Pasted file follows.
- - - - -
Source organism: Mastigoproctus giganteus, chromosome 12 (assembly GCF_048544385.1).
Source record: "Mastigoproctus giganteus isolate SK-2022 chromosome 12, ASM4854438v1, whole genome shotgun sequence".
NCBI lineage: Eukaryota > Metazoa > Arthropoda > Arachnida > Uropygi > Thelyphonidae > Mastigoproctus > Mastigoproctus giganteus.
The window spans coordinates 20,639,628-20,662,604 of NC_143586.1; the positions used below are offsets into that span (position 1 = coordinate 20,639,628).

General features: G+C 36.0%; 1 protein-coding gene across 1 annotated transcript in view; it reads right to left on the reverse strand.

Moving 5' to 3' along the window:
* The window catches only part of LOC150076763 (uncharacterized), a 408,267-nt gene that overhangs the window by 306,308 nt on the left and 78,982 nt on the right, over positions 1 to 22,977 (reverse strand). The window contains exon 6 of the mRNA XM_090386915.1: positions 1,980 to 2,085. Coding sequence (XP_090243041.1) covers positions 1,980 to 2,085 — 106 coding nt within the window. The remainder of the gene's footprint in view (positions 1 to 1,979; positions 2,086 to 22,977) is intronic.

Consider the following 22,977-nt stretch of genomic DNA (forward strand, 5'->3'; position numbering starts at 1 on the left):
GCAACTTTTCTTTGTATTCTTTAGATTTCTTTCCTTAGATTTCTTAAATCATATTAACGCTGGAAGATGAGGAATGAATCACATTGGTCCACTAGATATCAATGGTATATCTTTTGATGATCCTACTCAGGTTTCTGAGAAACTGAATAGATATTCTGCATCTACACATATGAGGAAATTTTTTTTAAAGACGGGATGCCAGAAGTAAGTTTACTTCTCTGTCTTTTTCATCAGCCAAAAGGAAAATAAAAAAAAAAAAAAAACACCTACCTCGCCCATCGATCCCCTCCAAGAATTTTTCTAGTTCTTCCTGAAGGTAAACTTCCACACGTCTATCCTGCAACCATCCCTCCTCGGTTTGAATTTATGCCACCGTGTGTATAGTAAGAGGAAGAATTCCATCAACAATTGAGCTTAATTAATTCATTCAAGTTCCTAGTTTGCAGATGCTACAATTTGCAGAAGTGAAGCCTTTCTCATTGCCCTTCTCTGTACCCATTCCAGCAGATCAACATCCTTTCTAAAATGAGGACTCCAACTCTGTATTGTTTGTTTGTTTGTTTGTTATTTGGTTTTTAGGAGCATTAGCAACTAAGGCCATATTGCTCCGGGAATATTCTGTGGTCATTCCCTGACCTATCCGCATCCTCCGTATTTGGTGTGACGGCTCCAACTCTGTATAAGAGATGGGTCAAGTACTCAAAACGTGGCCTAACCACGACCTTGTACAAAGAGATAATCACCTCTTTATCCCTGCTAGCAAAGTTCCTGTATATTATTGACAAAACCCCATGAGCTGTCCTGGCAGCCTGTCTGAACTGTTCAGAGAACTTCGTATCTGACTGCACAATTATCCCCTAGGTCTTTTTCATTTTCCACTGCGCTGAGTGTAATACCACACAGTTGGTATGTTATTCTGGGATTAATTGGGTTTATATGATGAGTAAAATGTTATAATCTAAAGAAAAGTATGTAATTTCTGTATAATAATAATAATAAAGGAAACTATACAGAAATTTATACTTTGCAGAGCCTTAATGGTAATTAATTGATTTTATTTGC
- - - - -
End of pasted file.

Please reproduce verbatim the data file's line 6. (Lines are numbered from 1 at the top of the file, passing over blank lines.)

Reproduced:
Moving 5' to 3' along the window: